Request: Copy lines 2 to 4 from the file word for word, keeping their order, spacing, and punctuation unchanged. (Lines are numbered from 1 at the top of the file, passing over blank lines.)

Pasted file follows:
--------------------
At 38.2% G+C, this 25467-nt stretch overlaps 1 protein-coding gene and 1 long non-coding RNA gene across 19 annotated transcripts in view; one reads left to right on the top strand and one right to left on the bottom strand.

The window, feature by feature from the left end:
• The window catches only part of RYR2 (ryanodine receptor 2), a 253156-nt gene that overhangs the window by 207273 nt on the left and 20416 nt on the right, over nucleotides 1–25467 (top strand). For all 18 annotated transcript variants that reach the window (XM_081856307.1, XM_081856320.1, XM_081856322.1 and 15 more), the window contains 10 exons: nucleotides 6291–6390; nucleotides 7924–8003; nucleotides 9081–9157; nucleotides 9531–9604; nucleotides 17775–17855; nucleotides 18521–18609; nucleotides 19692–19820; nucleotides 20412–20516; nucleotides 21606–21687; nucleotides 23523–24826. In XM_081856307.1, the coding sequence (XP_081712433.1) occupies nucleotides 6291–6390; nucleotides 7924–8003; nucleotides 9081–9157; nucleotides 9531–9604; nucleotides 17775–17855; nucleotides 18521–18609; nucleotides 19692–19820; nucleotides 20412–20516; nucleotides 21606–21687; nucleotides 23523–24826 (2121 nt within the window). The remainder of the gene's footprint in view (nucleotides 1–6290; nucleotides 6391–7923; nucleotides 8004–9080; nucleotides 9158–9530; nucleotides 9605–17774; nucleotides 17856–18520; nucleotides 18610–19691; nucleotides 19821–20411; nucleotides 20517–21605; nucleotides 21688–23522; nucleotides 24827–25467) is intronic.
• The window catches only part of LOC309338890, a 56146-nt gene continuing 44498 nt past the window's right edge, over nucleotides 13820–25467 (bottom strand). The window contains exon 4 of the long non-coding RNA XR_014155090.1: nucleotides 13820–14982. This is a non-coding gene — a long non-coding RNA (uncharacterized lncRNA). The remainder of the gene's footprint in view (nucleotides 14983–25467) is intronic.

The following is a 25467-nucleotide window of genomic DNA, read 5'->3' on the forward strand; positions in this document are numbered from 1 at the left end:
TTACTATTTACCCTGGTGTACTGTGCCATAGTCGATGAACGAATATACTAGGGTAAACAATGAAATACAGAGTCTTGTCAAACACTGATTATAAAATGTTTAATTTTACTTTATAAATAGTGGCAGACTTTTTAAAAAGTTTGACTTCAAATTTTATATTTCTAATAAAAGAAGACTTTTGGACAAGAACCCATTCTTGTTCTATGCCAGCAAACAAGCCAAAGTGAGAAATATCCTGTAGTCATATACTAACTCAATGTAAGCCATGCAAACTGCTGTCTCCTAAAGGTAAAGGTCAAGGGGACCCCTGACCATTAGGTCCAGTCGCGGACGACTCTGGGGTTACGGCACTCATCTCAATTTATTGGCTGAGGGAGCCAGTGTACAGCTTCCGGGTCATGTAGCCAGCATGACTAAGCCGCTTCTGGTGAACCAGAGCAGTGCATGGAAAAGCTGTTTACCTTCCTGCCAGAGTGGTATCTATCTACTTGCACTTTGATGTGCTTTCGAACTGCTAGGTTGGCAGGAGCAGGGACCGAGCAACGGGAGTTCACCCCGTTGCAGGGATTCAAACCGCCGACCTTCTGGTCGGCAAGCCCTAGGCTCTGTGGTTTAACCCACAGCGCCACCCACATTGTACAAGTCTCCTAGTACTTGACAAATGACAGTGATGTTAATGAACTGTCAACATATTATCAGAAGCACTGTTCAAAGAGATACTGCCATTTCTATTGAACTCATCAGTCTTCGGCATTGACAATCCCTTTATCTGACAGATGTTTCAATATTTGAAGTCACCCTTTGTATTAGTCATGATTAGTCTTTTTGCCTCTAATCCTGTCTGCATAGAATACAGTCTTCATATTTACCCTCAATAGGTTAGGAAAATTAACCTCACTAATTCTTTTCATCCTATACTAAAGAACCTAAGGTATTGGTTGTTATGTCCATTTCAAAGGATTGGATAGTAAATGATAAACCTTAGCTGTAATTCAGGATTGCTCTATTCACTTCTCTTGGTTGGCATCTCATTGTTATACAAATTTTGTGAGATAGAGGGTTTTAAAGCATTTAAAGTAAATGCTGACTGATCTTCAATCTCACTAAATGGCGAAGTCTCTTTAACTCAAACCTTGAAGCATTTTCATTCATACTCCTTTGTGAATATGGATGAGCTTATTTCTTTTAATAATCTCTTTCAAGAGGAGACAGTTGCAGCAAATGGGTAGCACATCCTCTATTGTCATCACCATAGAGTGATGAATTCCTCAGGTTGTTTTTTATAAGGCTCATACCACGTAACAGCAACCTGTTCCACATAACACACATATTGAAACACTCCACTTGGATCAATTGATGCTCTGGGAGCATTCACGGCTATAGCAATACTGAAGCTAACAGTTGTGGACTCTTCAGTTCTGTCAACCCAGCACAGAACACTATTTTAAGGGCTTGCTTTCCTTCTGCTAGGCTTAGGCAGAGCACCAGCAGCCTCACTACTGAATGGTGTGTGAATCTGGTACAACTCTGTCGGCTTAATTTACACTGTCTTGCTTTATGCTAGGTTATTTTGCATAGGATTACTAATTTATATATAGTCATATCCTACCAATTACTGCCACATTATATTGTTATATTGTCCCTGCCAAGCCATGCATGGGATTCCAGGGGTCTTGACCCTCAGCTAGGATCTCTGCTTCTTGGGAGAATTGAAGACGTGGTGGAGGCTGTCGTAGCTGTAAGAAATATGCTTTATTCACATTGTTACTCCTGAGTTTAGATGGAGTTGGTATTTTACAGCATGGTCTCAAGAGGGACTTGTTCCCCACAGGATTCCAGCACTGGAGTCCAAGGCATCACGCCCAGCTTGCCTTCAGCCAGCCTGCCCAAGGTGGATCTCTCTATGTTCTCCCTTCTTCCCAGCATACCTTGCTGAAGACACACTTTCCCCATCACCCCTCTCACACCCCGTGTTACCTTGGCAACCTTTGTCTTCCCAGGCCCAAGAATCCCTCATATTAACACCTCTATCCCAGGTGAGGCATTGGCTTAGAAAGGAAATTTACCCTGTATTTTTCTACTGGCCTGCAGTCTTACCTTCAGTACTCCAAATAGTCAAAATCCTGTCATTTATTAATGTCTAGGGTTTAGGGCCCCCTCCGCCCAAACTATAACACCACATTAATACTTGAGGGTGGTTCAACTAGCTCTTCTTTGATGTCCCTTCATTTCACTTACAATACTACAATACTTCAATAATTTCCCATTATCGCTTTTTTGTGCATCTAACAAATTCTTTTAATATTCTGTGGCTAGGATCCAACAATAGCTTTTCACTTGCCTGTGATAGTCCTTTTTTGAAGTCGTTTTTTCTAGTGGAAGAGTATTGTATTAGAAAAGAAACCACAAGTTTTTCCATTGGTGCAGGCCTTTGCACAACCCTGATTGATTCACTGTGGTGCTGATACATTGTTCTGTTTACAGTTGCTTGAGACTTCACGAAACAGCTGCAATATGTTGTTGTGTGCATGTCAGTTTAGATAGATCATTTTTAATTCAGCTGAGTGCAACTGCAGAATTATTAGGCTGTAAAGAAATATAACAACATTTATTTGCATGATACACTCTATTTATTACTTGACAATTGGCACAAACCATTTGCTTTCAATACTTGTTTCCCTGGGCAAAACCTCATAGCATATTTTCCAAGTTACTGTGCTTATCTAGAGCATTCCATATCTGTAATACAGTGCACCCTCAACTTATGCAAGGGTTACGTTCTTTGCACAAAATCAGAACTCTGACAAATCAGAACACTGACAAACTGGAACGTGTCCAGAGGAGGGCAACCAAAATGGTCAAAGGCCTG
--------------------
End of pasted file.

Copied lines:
The window, feature by feature from the left end:
• The window catches only part of RYR2 (ryanodine receptor 2), a 253156-nt gene that overhangs the window by 207273 nt on the left and 20416 nt on the right, over nucleotides 1–25467 (top strand). For all 18 annotated transcript variants that reach the window (XM_081856307.1, XM_081856320.1, XM_081856322.1 and 15 more), the window contains 10 exons: nucleotides 6291–6390; nucleotides 7924–8003; nucleotides 9081–9157; nucleotides 9531–9604; nucleotides 17775–17855; nucleotides 18521–18609; nucleotides 19692–19820; nucleotides 20412–20516; nucleotides 21606–21687; nucleotides 23523–24826. In XM_081856307.1, the coding sequence (XP_081712433.1) occupies nucleotides 6291–6390; nucleotides 7924–8003; nucleotides 9081–9157; nucleotides 9531–9604; nucleotides 17775–17855; nucleotides 18521–18609; nucleotides 19692–19820; nucleotides 20412–20516; nucleotides 21606–21687; nucleotides 23523–24826 (2121 nt within the window). The remainder of the gene's footprint in view (nucleotides 1–6290; nucleotides 6391–7923; nucleotides 8004–9080; nucleotides 9158–9530; nucleotides 9605–17774; nucleotides 17856–18520; nucleotides 18610–19691; nucleotides 19821–20411; nucleotides 20517–21605; nucleotides 21688–23522; nucleotides 24827–25467) is intronic.
• The window catches only part of LOC309338890, a 56146-nt gene continuing 44498 nt past the window's right edge, over nucleotides 13820–25467 (bottom strand). The window contains exon 4 of the long non-coding RNA XR_014155090.1: nucleotides 13820–14982. This is a non-coding gene — a long non-coding RNA (uncharacterized lncRNA). The remainder of the gene's footprint in view (nucleotides 14983–25467) is intronic.